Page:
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Yoko Miwa: jazz pianist, composer, educator

Learning by listening

Susan Saccoccia
Susan Saccoccia
Yoko Miwa: jazz pianist, composer, educator
Yoko Miwa. PHOTO: CAROLINE ALDEN

Boston is a good city for jazz, and jazz is good for Boston. Its schools, radio programs, presenters, clubs and festivals cultivate fine homegrown talent as well as musicians who come here from other cities around the world to live, play and teach.

Among the latter is jazz pianist, composer and Berklee College of Music piano professor Yoko Miwa. With her trio, Miwa performs regularly at The Mad Monkfish in Cambridge and Les Zygomates in Boston and plays sold-out concerts at such clubs as Scullers and the Regattabar. She and her trio also perform at iconic New York venues such as Birdland (Jan. 20), the Blue Note, and Dizzy’s at Lincoln Center.

The Yoko Miwa Trio comprises Miwa, bassist Brad Barrett and percussionist Scott Goulding, Miwa’s husband. Goulding also helps Monkfish owner Jamme Chantler plan music programming in the restaurant’s Jazz Baroness Room, where on Dec. 6, the Yoko Miwa Trio will perform with world-renowned jazz vocalist Sheila Jordan.

Local jazz stations have been featuring selections from Miwa’s latest album, “Keep Talkin,’”an infectious collection of her own compositions and interpretations of songs by Charles Mingus, Joni Mitchell, Thelonious Monk, Brazilian musician Marcelo Camelo as well as a sampling of the John Lennon and Paul McCartney songbook. Each gives a flavor of her distinct style as a pianist, which encompasses a delicate, melodic lyricism with a propulsive, swinging groove. 

Born and raised in Kobe, Japan, Miwa came to Boston in 1997 after winning a full scholarship to study at Berklee. While studying classical music at the Koyo Conservatory of Music in Kobe, Miwa also took private lessons with keyboardist and educator Minoru Ozone, whose son is jazz pianist Makoto Ozone, and performed pop music in his club. The elder Ozone nurtured Miwa’s ability to play by ear and absorb the language of jazz by listening with care and examining a solo measure by measure. 

On a recent afternoon, in a sunlit studio on the fourth floor of a Berklee building on Boylston Street, Miwa guided Leo, a second-year piano student, as he explored a transcribed Charlie Parker solo in the ballad “Donna Lee.” Posters of Thelonious Monk and Martin Luther King were the sole décor in the room, which was equipped with two pianos. On one, Miwa played the bass part, the rhythm and chords, as on the other, Leo tackled a single measure. Miwa encouraged him to repeat the phrase, shifting its tempo and tone. “There’s a lot to work with,” she says, and assigns Leo to explore two measures as his homework.

Learning by listening comes naturally to Miwa, whose gifts include perfect pitch. “When I was a child, I’d hear a song on the radio or TV, and I could play it on our piano.”

When she entered the conservatory, says Miwa, “I studied so hard — five hours a day. But I did not see myself becoming a classical concert pianist. Instead, I was playing pop tunes and ballads. My mother is a music lover, and at home, we’d listen to music all the time, including a lot of American jazz that came into Japan after World War II — Nat King Cole, Frank Sinatra, the Glen Miller big band. One day, it just clicked. I was listening to ‘Smoke Gets in Your Eyes,’ and thought, ‘This is what I want to play.’ I was 19.”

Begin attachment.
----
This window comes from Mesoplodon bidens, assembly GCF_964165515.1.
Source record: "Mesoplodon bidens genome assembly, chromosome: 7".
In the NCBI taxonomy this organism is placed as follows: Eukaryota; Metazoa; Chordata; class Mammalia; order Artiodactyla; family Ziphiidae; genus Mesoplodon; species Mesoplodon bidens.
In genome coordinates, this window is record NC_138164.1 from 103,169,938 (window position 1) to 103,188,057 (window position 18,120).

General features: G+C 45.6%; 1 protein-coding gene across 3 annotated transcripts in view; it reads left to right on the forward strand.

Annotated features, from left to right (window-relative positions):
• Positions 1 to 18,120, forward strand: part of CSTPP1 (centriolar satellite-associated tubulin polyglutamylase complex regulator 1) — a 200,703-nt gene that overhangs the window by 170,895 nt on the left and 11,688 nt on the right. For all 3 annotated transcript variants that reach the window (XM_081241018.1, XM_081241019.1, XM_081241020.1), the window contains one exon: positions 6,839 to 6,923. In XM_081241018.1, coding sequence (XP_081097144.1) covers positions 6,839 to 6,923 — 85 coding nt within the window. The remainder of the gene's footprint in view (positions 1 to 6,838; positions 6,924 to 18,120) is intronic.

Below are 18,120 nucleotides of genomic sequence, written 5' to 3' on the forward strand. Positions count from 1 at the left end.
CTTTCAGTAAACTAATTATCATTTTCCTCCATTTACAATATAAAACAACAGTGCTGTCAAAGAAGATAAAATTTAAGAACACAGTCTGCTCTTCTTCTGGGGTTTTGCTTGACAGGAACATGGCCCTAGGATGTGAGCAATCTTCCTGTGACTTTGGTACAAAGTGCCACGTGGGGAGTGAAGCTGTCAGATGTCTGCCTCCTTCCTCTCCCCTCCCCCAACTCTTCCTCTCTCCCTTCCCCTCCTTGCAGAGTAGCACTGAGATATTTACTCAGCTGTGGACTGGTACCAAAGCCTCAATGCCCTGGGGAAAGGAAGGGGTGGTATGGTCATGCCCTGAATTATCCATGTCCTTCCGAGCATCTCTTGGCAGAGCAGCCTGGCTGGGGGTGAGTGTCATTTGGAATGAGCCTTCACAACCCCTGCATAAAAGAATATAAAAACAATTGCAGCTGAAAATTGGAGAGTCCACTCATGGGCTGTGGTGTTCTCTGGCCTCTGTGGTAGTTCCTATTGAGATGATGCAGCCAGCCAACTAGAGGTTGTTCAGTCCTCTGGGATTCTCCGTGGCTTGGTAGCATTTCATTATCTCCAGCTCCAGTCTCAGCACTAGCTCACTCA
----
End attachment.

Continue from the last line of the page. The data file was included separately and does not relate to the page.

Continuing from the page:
As she studied with Minoru Ozone, she would rapidly memorize ballads, replaying passages on her Walkman to master each part. Every two weeks, she would return with a new song in her repertoire.

Listening is a lifelong practice, says Miwa. “It’s my form of research. In the process, I increase my vocabulary. I absorb what I hear, and it comes out of me in a new way.”

Miwa encourages her students to do the same. By developing a rich vocabulary, Miwa says, they can focus on interacting with the musicians they are playing with and engage in “a real-life musical experience.” 

Such interaction will be on display at the Mad Monkfish when vocalist Jordan performs with Miwa’s trio. Mentored by Charlie Parker, who introduced her as “the singer with the million-dollar ears,” Jordan, now age 91, adopted her inventive, scat-inflected vocal style decades ago. Stretching, repeating, and pulling phrases apart, Jordan injects fresh power into familiar lyrics, telling her own story. Recipient of the 2012 Jazz Masters Award from the National Endowment for the Arts, Jordan, like Miwa, has strong roots in bebop and its rich improvisation.

In the lesson room, Miwa held up two sheets of music. One was a page of a classical music dense with notations; the other, the score of a Charlie Parker composition, “Donna Lee.” “Everything is written out on the classical piece,” said Miwa. “The other is just a map. We make it come alive.”

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